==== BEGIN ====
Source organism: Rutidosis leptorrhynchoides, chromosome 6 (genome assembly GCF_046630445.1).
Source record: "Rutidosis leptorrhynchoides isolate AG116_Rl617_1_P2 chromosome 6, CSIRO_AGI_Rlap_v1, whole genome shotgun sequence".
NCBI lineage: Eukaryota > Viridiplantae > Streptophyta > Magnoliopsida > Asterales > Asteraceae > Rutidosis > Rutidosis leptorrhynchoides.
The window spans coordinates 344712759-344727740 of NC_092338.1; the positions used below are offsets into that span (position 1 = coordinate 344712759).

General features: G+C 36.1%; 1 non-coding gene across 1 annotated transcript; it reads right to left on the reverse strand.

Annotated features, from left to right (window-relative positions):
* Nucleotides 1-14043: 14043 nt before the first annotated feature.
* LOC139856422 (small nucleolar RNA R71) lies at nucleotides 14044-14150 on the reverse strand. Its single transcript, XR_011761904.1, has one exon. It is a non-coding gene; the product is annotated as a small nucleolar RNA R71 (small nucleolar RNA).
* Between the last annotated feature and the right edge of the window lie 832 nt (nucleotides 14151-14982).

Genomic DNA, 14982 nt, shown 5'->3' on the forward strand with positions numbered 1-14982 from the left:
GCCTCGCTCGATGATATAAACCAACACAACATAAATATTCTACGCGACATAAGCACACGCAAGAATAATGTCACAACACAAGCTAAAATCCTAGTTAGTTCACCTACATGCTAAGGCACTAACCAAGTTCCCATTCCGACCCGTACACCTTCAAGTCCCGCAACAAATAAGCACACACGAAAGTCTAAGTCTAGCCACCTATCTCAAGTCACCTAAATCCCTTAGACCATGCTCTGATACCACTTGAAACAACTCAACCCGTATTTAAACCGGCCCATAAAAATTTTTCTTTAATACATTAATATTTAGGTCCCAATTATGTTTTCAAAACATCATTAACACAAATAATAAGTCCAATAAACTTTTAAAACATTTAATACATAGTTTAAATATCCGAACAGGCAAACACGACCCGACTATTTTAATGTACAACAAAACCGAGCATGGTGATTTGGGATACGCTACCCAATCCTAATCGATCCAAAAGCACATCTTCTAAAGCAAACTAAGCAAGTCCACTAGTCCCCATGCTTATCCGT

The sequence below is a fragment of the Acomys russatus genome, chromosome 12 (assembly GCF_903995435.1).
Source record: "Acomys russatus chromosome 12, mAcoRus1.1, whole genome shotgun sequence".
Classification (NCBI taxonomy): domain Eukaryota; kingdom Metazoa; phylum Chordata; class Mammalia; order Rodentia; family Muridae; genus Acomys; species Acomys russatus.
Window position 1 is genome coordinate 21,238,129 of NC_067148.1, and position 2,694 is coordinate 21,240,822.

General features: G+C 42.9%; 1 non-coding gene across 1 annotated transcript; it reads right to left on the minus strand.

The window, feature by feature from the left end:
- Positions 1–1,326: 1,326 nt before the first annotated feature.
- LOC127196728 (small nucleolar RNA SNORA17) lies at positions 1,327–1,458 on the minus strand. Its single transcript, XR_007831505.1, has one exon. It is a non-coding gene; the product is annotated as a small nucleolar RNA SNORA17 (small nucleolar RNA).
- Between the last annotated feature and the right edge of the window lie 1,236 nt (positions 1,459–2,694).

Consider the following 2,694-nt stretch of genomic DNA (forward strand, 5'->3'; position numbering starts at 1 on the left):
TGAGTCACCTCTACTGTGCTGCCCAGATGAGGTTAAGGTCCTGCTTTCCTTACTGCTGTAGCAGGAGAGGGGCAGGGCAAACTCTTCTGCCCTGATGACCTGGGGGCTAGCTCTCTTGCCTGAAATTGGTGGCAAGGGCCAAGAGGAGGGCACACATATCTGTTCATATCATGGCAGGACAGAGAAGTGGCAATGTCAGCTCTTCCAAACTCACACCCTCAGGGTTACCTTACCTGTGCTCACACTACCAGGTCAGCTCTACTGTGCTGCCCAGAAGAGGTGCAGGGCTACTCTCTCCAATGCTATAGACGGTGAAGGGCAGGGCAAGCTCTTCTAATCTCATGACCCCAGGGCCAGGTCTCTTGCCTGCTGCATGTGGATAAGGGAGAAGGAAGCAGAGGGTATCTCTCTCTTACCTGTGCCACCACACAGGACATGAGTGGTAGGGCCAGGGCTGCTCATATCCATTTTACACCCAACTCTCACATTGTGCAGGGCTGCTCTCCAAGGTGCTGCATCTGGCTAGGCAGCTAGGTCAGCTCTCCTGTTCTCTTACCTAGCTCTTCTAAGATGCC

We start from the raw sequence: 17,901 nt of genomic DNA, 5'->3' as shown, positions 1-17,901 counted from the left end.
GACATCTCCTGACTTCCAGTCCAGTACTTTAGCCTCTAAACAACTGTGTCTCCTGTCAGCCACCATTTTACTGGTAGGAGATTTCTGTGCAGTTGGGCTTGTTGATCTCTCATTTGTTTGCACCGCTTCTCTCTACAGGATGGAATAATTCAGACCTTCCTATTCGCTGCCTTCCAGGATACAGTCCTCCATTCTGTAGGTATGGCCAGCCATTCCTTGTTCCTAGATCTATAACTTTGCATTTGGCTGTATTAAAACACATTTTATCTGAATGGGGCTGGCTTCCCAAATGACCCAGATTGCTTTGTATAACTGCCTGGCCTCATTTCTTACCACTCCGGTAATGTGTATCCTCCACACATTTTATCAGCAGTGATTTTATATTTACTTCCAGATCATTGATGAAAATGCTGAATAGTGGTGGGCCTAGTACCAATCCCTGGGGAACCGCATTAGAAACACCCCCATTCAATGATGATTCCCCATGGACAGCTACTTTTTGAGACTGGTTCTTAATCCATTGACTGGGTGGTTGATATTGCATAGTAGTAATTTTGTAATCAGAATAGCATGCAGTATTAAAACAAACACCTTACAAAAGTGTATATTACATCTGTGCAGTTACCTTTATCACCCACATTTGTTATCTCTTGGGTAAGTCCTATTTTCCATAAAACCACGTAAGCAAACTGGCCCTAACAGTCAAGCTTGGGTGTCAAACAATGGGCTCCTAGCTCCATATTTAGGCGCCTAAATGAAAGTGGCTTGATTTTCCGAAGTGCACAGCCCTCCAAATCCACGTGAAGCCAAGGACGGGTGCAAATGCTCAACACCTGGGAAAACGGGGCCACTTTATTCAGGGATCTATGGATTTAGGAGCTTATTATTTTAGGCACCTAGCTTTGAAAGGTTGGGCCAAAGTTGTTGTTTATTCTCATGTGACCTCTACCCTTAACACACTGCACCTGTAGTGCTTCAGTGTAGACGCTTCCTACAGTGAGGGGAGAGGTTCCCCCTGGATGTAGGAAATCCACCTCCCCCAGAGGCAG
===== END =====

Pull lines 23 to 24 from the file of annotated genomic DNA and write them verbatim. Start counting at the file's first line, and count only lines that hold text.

We start from the raw sequence: 17,901 nt of genomic DNA, 5'->3' as shown, positions 1-17,901 counted from the left end.
GACATCTCCTGACTTCCAGTCCAGTACTTTAGCCTCTAAACAACTGTGTCTCCTGTCAGCCACCATTTTACTGGTAGGAGATTTCTGTGCAGTTGGGCTTGTTGATCTCTCATTTGTTTGCACCGCTTCTCTCTACAGGATGGAATAATTCAGACCTTCCTATTCGCTGCCTTCCAGGATACAGTCCTCCATTCTGTAGGTATGGCCAGCCATTCCTTGTTCCTAGATCTATAACTTTGCATTTGGCTGTATTAAAACACATTTTATCTGAATGGGGCTGGCTTCCCAAATGACCCAGATTGCTTTGTATAACTGCCTGGCCTCATTTCTTACCACTCCGGTAATGTGTATCCTCCACACATTTTATCAGCAGTGATTTTATATTTACTTCCAGATCATTGATGAAAATGCTGAATAGTGGTGGGCCTAGTACCAATCCCTGGGGAACCGCATTAGAAACACCCCCATTCAATGATGATTCCCCATGGACAGCTACTTTTTGAGACTGGTTCTTAATCCATTGACTGGGTGGTTGATATTGCATAGTAGTAATTTTGTAATCAGAATAGCATGCAGTATTAAAACAAACACCTTACAAAAGTGTATATTACATCTGTGCAGTTACCTTTATCACCCACATTTGTTATCTCTTGGGTAAGTCCTATTTTCCATAAAACCACGTAAGCAAACTGGCCCTAACAGTCAAGCTTGGGTGTCAAACAATGGGCTCCTAGCTCCATATTTAGGCGCCTAAATGAAAGTGGCTTGATTTTCCGAAGTGCACAGCCCTCCAAATCCACGTGAAGCCAAGGACGGGTGCAAATGCTCAACACCTGGGAAAACGGGGCCACTTTATTCAGGGATCTATGGATTTAGGAGCTTATTATTTTAGGCACCTAGCTTTGAAAGGTTGGGCCAAAGTTGTTGTTTATTCTCATGTGACCTCTACCCTTAACACACTGCACCTGTAGTGCTTCAGTGTAGACGCTTCCTACAGTGAGGGGAGAGGTTCCCCCTGGATGTAGGAAATCCACCTCCCCCAGAGGCAG